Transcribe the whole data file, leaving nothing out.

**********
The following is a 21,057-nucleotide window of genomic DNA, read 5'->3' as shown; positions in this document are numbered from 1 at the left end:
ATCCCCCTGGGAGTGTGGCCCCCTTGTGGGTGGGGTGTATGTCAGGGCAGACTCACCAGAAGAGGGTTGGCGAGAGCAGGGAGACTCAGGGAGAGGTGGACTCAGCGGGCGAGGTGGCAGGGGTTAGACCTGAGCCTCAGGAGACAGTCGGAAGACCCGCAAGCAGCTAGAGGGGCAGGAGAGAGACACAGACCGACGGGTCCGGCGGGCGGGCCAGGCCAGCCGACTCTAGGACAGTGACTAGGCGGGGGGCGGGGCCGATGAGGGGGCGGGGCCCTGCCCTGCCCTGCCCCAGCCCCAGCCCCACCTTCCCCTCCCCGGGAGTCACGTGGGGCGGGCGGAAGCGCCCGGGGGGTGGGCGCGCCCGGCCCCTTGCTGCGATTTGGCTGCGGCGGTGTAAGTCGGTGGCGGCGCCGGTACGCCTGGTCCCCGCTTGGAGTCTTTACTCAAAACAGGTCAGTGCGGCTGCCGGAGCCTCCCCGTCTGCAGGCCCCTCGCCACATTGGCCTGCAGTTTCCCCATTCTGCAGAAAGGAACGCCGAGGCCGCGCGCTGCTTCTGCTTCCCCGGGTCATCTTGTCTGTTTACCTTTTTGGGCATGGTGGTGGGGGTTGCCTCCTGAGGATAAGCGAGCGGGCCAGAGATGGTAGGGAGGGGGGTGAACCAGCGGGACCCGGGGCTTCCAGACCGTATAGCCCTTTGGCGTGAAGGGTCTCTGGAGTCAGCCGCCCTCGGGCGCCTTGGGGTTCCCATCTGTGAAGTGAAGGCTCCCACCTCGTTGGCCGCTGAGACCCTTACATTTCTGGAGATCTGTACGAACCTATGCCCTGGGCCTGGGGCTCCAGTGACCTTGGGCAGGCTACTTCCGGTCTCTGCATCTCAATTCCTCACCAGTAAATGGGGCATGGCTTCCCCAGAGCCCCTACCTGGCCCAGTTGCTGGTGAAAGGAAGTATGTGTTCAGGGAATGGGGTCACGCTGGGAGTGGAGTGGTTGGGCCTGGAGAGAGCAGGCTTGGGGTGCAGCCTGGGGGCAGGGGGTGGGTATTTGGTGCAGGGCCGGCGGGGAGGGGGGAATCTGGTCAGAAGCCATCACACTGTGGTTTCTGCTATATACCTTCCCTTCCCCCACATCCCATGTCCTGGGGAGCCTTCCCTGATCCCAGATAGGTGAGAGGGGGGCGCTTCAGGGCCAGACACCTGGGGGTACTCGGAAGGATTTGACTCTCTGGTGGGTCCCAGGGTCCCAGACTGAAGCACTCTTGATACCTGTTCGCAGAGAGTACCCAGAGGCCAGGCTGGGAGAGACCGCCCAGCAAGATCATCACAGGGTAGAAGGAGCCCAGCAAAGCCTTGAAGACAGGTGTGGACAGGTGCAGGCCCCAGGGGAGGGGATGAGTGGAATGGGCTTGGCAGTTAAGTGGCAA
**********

The following is a 21,057-nucleotide window of genomic DNA, read 5'->3' as shown; positions in this document are numbered from 1 at the left end:
ATCCCCCTGGGAGTGTGGCCCCCTTGTGGGTGGGGTGTATGTCAGGGCAGACTCACCAGAAGAGGGTTGGCGAGAGCAGGGAGACTCAGGGAGAGGTGGACTCAGCGGGCGAGGTGGCAGGGGTTAGACCTGAGCCTCAGGAGACAGTCGGAAGACCCGCAAGCAGCTAGAGGGGCAGGAGAGAGACACAGACCGACGGGTCCGGCGGGCGGGCCAGGCCAGCCGACTCTAGGACAGTGACTAGGCGGGGGGCGGGGCCGATGAGGGGGCGGGGCCCTGCCCTGCCCTGCCCCAGCCCCAGCCCCACCTTCCCCTCCCCGGGAGTCACGTGGGGCGGGCGGAAGCGCCCGGGGGGTGGGCGCGCCCGGCCCCTTGCTGCGATTTGGCTGCGGCGGTGTAAGTCGGTGGCGGCGCCGGTACGCCTGGTCCCCGCTTGGAGTCTTTACTCAAAACAGGTCAGTGCGGCTGCCGGAGCCTCCCCGTCTGCAGGCCCCTCGCCACATTGGCCTGCAGTTTCCCCATTCTGCAGAAAGGAACGCCGAGGCCGCGCGCTGCTTCTGCTTCCCCGGGTCATCTTGTCTGTTTACCTTTTTGGGCATGGTGGTGGGGGTTGCCTCCTGAGGATAAGCGAGCGGGCCAGAGATGGTAGGGAGGGGGGTGAACCAGCGGGACCCGGGGCTTCCAGACCGTATAGCCCTTTGGCGTGAAGGGTCTCTGGAGTCAGCCGCCCTCGGGCGCCTTGGGGTTCCCATCTGTGAAGTGAAGGCTCCCACCTCGTTGGCCGCTGAGACCCTTACATTTCTGGAGATCTGTACGAACCTATGCCCTGGGCCTGGGGCTCCAGTGACCTTGGGCAGGCTACTTCCGGTCTCTGCATCTCAATTCCTCACCAGTAAATGGGGCATGGCTTCCCCAGAGCCCCTACCTGGCCCAGTTGCTGGTGAAAGGAAGTATGTGTTCAGGGAATGGGGTCACGCTGGGAGTGGAGTGGTTGGGCCTGGAGAGAGCAGGCTTGGGGTGCAGCCTGGGGGCAGGGGGTGGGTATTTGGTGCAGGGCCGGCGGGGAGGGGGGAATCTGGTCAGAAGCCATCACACTGTGGTTTCTGCTATATACCTTCCCTTCCCCCACATCCCATGTCCTGGGGAGCCTTCCCTGATCCCAGATAGGTGAGAGGGGGGCGCTTCAGGGCCAGACACCTGGGGGTACTCGGAAGGATTTGACTCTCTGGTGGGTCCCAGGGTCCCAGACTGAAGCACTCTTGATACCTGTTCGCAGAGAGTACCCAGAGGCCAGGCTGGGAGAGACCGCCCAGCAAGATCATCACAGGGTAGAAGGAGCCCAGCAAAGCCTTGAAGACAGGTGTGGACAGGTGCAGGCCCCAGGGGAGGGGATGAGTGGAATGGGCTTGGCAGTTAAGTGGCAA